- Japan’s New Extrovert Leaders: How Institutions Change Incentives and Capabilities
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- by Estévez-Abe, Margarita; Hikotani, Takako
- Japanese political leaders have become "extrovert" in two ways. First, they have become extrovert in terms of seeking media exposure. They have become much enamored of cameras and sound bites. Although the former Prime Minister Junichiro Koizumi (in office from April 26, 2001 to September 26, 2006) did not create this trend, he definitely turned the new trend into a routine by making twice-daily appearances in front of the TV camera—a practice his successors Prime Ministers Shinzo Abe (from September 26, 2006 to September 26, 2007) and Yasuo Fukuda (from September 26, 2007 to present) have inherited. Second, Japanese political leaders have become more assertive and vocal on security and foreign policy issues. Recent developments in Japanese defense policy, including sending Self Defense Forces to Iraq, would not have happened if it were not for the leadership of Prime Minister Koizumi. More politicians actively debate foreign policy in the media, and try to draw appeal with their foreign policy expertise. Why is this change occurring? What is the source of the increasingly "extrovert" behavior among Japanese political leaders?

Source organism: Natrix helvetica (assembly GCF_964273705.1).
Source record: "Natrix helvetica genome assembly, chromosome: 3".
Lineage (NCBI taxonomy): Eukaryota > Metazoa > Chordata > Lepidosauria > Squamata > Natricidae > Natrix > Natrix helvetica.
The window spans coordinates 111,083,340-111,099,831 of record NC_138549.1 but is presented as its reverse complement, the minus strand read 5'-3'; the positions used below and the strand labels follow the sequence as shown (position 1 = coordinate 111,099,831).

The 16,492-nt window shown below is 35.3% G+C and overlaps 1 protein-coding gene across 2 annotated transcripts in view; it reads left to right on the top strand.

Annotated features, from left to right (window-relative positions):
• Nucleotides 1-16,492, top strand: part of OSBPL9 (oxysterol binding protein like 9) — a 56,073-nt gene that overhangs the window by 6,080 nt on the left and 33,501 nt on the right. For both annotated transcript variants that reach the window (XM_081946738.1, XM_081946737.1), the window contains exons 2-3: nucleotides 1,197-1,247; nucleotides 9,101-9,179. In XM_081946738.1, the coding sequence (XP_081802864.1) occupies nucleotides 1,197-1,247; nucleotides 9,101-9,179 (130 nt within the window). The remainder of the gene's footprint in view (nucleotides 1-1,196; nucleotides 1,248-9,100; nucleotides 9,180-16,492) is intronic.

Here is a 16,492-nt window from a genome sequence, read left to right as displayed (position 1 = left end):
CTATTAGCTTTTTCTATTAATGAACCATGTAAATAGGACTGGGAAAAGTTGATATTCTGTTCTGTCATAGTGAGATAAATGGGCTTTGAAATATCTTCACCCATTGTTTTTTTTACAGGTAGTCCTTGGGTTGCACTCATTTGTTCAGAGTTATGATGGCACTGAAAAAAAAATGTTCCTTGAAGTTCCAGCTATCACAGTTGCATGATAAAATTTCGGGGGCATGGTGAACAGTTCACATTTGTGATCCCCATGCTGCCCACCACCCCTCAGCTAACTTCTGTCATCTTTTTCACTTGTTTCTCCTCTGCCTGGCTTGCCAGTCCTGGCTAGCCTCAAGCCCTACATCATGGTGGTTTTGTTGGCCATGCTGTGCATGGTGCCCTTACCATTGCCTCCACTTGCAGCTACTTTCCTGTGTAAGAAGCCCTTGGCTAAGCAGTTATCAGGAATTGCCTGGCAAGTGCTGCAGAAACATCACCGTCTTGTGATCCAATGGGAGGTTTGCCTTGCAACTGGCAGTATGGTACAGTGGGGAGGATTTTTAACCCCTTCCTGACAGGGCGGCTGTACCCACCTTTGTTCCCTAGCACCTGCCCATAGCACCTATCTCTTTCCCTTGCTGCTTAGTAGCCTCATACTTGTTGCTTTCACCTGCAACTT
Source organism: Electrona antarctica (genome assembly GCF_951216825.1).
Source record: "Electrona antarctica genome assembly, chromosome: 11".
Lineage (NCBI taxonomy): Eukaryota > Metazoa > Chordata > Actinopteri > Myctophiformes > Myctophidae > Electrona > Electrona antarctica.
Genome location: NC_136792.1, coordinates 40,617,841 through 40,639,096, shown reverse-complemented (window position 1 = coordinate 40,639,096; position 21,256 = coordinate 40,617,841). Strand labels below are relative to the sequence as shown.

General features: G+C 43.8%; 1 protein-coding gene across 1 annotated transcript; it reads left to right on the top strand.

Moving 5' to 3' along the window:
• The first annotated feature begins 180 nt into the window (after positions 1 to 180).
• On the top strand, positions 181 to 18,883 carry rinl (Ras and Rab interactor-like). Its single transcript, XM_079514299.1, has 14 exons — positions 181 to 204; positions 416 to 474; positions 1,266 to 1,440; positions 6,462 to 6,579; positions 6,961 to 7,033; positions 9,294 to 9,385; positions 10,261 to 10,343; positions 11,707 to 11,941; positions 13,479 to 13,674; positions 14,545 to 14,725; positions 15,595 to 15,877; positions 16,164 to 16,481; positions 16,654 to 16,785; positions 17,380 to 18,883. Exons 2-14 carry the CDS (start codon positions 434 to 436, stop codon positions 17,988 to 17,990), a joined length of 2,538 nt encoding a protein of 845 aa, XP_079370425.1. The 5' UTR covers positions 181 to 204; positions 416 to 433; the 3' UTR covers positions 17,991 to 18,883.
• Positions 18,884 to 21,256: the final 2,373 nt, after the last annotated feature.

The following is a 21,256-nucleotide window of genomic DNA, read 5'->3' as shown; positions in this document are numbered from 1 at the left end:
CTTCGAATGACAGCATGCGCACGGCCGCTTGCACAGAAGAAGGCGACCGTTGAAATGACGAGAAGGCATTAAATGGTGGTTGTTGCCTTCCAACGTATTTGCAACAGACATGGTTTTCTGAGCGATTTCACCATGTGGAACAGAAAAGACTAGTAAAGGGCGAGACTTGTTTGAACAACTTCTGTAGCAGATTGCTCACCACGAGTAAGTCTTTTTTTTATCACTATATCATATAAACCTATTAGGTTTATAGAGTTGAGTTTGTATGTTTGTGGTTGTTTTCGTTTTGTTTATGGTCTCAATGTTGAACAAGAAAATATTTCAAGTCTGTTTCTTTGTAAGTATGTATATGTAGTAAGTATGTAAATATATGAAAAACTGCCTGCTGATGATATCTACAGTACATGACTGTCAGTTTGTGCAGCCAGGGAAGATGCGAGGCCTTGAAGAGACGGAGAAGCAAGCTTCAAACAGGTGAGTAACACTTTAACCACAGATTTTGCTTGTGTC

- Publication Type: WCFIA Working Paper
- Published Date: October 2008
- Field of Interest: Comparative Politics
- Estévez-Abe, Margarita, and Takako Hikotani. "Japan’s New Extrovert Leaders: How Institutions Change Incentives and Capabilities." Working Paper 2008-0133, Weatherhead Center for International Affairs, Harvard University, October 2008.
- A paper originally prepared for "Japan and the World: The Domestic Politics of How the World Looks to Japan" Conference at Yale University, March 9-10, 2007. The authors are indebted to comments by the fellow conference participants. Special thanks to Michael Thies for his detailed comments.